However, no one would wish to have a real disagreement with Dr Stekel; it is hard to conceive of a serious discussion on psychotherapy with him as it would be to have a serious discussion on, say entomology, with Morpho Adonis. The existence of that brilliant butterfly is its own justification as is the existence of Dr Stekel with his possession of the born journalist's mind: the journalist's mind is an excellent and valuable article for a journalist; for the scientist?

With most of Dr Stekel's opinions there will be substantial agreement among psychologists: they are the commonplaces of the literature.

Perhaps Dr Stekel in the book he is now publishing or writing (he seems to have discovered the secret of perpetually finding publishers to publish the same kind of thing under another title) will correct the remark about Jung's method on p. 5.

The translation is an excellent piece of English; 'facetiously' on p. 8 would be better rendered 'half humorously.'


Dreams. By H. TASMAN LOVELL, M.A., PH.D. Published by the Australasian Association of Psychology and Philosophy, Sydney, N.S.W. pp. 74. Price 2s. 6d.

This monograph by the associate Professor of Psychology in The University of Sydney is an attempt to expound the main features of Freud's theory of dreams and to make a critical examination of some of the more important of Freud's principles.

The author does not pretend that his treatment of the subject is exhaustive and he tells us that he is conscious of the defects that are present in the critical

section of his work; but he exercises the right which, he thinks, "every psychologist may claim, of expressing his views upon principles which are the subject of controversy, and of attempting to reconcile traditional psychology with what is apparently incontrovertible in the invaluable system evolved by Freud." We may well demur to this claim on the part of "every psychologist until he can show that he has an adequate acquaintance with the principles he is expounding or criticising.

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Dr Lovell is apparently at that stage of criticism of Freud's doctrines where judgment is influenced by the affects connected with the subject of sex. We have all probably passed through the phase in which we feel that "there is something out of focus in this psychology" and that "there is an over-emphasis put upon the sex interests which does not accord with the facts of spiritual life as many good men and women actually lead it." We have also perhaps experienced a glow of satisfaction when the happy thought has occurred to us that "perhaps this over-emphasis may be due to the fact that the great majority of the dreams upon the analysis of which the theory was founded were the dreams of neurotic patients."

For so small a book there appears to be an inordinate amount of quotation. We have here whole pages of letterpress embraced by inverted commas. The authors chiefly drawn upon are Freud, Jung, Maeder and Rivers. Such liberal use of authors' own words should tend towards accuracy of exposition; but Dr Lovell frequently goes astray when he takes his eyes off the book. He says that Freud used dreams in his analytic search of the patient's mind and that "he claims to have been so successful that he calls dreams the ‘royal road' to psycho-analysis." But, alas, Freud has told us of no royal road' to psychoanalysis; what he has told us of is the 'royal road' to the Unconscious.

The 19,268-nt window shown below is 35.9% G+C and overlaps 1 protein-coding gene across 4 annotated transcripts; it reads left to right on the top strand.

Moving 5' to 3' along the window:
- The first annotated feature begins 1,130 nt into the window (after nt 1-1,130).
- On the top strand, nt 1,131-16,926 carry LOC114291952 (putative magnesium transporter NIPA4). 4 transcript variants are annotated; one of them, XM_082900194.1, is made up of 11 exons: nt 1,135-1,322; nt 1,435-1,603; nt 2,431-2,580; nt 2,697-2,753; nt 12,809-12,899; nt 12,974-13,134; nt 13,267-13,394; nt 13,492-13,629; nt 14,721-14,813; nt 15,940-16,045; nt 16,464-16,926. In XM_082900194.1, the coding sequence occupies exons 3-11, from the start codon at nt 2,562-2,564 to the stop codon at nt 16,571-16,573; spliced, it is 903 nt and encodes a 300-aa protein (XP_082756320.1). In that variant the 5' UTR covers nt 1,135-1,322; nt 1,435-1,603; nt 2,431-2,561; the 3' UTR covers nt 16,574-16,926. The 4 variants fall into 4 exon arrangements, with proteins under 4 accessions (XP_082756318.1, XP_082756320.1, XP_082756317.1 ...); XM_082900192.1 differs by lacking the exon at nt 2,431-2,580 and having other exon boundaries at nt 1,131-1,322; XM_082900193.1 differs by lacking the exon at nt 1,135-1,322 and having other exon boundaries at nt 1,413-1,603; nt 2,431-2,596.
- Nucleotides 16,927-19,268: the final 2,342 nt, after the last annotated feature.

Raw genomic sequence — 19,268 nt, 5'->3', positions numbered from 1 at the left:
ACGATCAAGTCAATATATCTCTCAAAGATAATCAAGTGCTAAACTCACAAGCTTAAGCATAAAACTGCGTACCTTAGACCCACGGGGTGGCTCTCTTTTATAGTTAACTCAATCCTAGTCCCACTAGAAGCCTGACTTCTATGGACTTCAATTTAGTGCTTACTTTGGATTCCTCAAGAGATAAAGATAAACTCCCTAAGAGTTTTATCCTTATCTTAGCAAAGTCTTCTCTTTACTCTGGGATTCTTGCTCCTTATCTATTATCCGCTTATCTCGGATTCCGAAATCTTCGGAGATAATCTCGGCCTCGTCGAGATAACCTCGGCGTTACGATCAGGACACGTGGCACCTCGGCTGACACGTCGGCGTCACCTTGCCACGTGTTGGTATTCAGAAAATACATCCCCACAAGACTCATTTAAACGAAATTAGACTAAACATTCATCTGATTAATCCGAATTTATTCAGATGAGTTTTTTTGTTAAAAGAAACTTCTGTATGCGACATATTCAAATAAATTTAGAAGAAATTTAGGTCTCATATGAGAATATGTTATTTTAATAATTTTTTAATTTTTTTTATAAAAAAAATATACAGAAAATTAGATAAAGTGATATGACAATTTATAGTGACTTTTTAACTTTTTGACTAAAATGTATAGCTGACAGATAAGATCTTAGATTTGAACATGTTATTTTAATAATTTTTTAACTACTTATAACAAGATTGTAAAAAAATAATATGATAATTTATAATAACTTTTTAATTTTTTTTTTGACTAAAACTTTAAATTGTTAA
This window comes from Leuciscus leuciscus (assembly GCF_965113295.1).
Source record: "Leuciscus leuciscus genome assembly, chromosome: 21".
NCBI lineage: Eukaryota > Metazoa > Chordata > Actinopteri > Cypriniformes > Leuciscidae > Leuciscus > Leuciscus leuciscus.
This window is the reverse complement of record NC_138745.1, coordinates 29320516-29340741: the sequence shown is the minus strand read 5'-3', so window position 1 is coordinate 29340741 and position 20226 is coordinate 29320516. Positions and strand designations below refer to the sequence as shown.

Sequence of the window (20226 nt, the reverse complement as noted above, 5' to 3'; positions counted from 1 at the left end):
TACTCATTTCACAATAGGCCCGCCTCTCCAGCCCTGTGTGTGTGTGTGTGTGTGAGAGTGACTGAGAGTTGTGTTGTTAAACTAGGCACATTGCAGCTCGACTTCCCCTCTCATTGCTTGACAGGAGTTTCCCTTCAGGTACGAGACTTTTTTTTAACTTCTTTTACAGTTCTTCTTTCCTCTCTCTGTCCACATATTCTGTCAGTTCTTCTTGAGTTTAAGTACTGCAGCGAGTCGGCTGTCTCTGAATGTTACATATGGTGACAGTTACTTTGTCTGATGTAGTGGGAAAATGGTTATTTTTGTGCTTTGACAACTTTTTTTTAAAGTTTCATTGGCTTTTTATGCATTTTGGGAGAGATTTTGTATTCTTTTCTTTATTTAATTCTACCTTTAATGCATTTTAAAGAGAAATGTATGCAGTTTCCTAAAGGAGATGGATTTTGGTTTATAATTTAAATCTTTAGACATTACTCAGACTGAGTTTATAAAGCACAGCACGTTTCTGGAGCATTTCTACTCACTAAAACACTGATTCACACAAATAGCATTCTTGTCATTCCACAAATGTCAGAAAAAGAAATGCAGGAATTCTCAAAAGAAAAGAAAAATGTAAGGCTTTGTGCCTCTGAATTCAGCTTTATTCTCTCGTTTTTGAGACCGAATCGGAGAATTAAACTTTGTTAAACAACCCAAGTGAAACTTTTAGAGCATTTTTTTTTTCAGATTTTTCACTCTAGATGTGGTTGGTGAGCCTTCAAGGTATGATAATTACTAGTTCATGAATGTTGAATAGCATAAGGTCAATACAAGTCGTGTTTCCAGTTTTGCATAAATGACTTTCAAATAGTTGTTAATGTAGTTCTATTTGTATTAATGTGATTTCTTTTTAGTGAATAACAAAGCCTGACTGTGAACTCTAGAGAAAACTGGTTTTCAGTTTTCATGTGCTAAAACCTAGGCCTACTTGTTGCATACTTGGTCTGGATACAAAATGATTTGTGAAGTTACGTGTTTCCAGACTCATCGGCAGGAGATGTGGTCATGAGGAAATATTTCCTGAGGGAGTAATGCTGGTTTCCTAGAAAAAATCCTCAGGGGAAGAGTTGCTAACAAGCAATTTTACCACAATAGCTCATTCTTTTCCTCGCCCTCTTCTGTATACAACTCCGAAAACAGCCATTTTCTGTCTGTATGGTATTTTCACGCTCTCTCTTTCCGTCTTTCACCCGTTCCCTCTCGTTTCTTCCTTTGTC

It seems as if Dr Lovell has not yet found this road, for he says he "has felt for some time past that it is unscientific and mystifying to regard the unconscious as an entity of diabolical cunning and intelligence, which is ever at work repressing and dissociating this, resisting the rise, disguising, or altering the emphasis of that, until the hope of explanation seems to be denied any fulfilment."

This monograph is dated 1923.

T. W. M.

Multiple Sclerosis (Disseminated Sclerosis). An Investigation by the Association for Research in Nervous and Mental Diseases. New York: Paul B. HOEber. pp. xvi + 241. Price $3.75.

Of all organic diseases of the nervous system none is, in one sense, of greater interest to the psychotherapeutist than Multiple Sclerosis. In its early stages it is easily mistaken for hysteria and there are probably few psychotherapeutists of experience who have not been at some time asked to treat cases of this incurable disease; for even the most expert neurologists are sometimes at fault in making the differential diagnosis between the two conditions. This book should therefore be of interest to those whose work lies in the field of the functional neuroses, for an accurate knowledge of the general and special symptomatology of Multiple Sclerosis may some day save them from bringing discredit on the art of psychotherapy.